I tried to teach someone a lesson yesterday and ended up learning a lot about myself.
I work with people who have a developmental disability. I was speaking to one of my coworkers who was helping someone with their cooking skills. My coworker mentioned that this person can already cook but is very set in their ways. They have routines that they follow when preparing their food. My coworker said that there are easier ways to prepare the food and it was frustrating to see the person do things in ways that seemed inefficient.
My message was: who cares? The person is independent. They are cooking for themselves. Who cares if it takes twice as long to make dinner?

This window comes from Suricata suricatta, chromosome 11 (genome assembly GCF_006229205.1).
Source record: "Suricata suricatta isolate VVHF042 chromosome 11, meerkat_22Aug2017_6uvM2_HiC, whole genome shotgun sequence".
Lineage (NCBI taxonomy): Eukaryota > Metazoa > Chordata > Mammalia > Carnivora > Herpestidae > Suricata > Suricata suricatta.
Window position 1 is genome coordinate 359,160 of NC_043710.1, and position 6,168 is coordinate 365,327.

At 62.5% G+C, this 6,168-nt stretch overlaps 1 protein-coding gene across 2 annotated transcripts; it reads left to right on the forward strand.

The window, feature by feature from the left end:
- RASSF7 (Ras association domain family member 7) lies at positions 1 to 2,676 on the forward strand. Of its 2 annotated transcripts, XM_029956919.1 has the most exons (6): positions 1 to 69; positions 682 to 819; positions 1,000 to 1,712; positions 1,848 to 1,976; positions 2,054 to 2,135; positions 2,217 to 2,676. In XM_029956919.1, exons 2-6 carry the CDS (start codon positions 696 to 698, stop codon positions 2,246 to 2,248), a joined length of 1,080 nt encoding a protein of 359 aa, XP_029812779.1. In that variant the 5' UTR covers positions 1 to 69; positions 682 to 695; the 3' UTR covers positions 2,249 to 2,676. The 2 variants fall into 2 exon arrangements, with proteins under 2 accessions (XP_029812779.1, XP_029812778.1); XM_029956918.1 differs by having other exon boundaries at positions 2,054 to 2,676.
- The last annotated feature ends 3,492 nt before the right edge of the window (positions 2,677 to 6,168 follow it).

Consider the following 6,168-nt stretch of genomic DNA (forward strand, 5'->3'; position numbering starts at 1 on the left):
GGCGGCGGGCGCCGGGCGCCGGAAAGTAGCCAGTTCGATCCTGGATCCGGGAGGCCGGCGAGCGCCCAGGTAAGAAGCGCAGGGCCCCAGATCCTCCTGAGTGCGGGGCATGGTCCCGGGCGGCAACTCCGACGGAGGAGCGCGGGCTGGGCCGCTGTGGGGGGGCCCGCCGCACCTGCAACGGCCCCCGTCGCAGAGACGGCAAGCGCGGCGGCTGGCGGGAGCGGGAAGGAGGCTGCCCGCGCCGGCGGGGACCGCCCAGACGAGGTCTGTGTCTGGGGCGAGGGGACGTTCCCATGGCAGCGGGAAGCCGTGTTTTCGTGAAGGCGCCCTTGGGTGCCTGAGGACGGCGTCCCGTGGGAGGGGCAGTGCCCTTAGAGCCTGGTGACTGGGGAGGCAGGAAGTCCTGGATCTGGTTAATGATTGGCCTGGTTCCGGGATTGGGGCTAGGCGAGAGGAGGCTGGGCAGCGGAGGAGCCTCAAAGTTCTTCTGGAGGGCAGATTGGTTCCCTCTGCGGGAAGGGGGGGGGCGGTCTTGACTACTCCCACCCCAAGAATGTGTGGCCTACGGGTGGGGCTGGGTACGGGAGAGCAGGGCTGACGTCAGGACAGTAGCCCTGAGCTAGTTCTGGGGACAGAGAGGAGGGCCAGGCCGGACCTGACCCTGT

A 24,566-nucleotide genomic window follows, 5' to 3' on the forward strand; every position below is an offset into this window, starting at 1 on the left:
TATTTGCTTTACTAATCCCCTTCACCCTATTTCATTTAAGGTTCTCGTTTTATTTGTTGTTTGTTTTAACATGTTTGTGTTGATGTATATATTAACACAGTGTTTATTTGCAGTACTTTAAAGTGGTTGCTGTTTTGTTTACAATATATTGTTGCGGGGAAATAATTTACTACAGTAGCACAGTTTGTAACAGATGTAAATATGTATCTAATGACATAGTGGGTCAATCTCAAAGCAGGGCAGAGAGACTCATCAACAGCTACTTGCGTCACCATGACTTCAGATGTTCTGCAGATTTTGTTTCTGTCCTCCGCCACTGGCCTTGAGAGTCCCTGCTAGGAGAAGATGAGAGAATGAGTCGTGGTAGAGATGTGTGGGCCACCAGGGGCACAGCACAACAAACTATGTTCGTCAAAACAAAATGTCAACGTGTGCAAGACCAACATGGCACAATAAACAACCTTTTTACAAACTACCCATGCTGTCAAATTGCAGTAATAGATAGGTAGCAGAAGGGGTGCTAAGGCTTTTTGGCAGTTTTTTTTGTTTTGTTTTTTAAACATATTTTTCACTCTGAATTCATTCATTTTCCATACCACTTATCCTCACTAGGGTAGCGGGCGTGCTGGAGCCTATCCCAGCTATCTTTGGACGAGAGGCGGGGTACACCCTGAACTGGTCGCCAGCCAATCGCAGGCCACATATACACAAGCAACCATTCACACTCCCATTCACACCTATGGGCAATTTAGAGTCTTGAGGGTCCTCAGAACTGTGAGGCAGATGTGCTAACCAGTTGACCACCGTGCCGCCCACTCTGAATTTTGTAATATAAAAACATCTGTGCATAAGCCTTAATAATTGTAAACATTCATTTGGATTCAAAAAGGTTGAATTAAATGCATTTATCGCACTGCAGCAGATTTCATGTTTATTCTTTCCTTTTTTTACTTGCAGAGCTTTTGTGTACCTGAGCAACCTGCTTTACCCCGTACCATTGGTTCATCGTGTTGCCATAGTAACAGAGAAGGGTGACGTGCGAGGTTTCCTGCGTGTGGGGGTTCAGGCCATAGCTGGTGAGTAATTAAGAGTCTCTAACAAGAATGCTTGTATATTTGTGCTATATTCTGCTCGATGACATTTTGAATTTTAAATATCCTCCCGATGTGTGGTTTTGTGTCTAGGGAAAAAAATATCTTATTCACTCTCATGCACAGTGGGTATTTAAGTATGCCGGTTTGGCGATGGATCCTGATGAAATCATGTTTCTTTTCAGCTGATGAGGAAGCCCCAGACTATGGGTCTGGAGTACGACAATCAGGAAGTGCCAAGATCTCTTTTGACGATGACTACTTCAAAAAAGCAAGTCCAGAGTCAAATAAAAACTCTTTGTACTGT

Then I went home to help make my own dinner. Being one half of a couple who enjoys cooking together is wonderful. We spend a lot of time in the kitchen. Last night, we weren't in the kitchen two minutes when I felt the need to make a suggestion for how to do something differently. I caught myself just in time. It wasn't about doing it better - it was just about doing it my way. So I said nothing.
By the time dinner was in the oven, I had stopped myself from making suggestions at least 10 times. Each time, I recognized that the suggestion would not have made things better - they just would have made things done my way.
How much time and energy do we waste trying to get people to change how they do things, how they behave, how they think? Are we really helping them or making their lives better or easier? Or do we just want to people to do what we want them to do?
So I'm going to try very hard NOT to make helpful suggestions. I'm going to let people be who they are and love them for that very reason. And, who knows, maybe I'll learn a few new tricks.